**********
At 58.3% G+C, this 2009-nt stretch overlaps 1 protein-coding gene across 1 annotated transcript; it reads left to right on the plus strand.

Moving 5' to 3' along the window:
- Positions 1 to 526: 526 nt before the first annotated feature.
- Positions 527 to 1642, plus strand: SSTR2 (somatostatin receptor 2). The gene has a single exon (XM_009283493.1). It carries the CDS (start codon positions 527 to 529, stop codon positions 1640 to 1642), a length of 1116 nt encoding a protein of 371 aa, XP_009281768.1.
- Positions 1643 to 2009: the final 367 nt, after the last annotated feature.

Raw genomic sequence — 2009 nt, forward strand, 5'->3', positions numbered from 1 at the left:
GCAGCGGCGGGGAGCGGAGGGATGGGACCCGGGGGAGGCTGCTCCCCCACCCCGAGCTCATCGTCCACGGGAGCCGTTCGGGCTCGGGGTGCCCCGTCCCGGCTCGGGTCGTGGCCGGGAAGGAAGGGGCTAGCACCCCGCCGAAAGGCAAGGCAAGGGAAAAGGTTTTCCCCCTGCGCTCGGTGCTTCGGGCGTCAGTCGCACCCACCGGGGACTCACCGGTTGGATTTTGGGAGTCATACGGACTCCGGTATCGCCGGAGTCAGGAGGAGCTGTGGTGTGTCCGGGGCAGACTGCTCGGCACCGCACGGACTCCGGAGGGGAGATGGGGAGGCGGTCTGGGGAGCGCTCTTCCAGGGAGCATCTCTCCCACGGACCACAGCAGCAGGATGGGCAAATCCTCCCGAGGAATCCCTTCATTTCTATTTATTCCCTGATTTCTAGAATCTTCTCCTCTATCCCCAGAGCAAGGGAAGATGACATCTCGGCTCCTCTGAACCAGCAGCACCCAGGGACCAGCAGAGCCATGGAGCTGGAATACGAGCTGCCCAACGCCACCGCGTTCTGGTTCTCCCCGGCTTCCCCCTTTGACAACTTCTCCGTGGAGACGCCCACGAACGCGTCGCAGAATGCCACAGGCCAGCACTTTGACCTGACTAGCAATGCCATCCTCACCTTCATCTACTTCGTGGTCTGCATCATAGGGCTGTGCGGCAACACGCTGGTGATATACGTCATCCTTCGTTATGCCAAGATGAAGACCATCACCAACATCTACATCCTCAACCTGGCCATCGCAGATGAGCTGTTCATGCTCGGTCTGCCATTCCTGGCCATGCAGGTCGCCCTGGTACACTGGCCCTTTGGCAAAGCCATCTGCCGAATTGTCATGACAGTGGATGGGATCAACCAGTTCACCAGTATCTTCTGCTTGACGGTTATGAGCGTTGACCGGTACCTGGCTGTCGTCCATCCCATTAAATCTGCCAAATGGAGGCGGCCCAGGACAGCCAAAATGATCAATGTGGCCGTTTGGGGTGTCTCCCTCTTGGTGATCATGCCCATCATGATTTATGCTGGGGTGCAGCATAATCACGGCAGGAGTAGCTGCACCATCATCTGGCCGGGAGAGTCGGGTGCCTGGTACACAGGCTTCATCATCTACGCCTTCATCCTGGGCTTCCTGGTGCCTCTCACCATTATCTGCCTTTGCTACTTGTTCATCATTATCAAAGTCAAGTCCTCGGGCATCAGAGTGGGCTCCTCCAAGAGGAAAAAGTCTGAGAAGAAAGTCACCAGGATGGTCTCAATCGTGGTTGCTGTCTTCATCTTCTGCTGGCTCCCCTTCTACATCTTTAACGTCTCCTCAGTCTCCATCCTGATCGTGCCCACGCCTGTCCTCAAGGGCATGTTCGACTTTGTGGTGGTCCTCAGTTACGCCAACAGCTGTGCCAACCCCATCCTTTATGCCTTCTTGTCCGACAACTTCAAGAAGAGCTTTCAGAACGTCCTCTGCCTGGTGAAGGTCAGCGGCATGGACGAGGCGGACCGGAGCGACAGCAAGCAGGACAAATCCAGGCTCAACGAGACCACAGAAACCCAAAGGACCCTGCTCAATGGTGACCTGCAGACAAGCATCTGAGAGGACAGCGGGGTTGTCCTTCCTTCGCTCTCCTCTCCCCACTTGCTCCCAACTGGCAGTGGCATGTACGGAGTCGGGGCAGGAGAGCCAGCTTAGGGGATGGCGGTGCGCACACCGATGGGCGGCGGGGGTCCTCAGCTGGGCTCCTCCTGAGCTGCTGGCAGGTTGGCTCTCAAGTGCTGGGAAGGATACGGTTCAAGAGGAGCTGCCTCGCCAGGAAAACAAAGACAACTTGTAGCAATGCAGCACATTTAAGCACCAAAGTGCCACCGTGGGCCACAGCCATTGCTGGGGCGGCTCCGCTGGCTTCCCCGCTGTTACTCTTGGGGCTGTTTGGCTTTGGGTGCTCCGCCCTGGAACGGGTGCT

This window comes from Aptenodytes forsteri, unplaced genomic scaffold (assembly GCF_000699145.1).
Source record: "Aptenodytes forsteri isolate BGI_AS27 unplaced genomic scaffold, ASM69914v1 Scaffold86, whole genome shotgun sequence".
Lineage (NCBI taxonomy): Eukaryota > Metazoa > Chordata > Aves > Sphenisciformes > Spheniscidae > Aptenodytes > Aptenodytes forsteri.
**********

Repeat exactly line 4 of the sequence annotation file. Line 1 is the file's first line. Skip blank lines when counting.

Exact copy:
- Positions 527 to 1642, plus strand: SSTR2 (somatostatin receptor 2). The gene has a single exon (XM_009283493.1). It carries the CDS (start codon positions 527 to 529, stop codon positions 1640 to 1642), a length of 1116 nt encoding a protein of 371 aa, XP_009281768.1.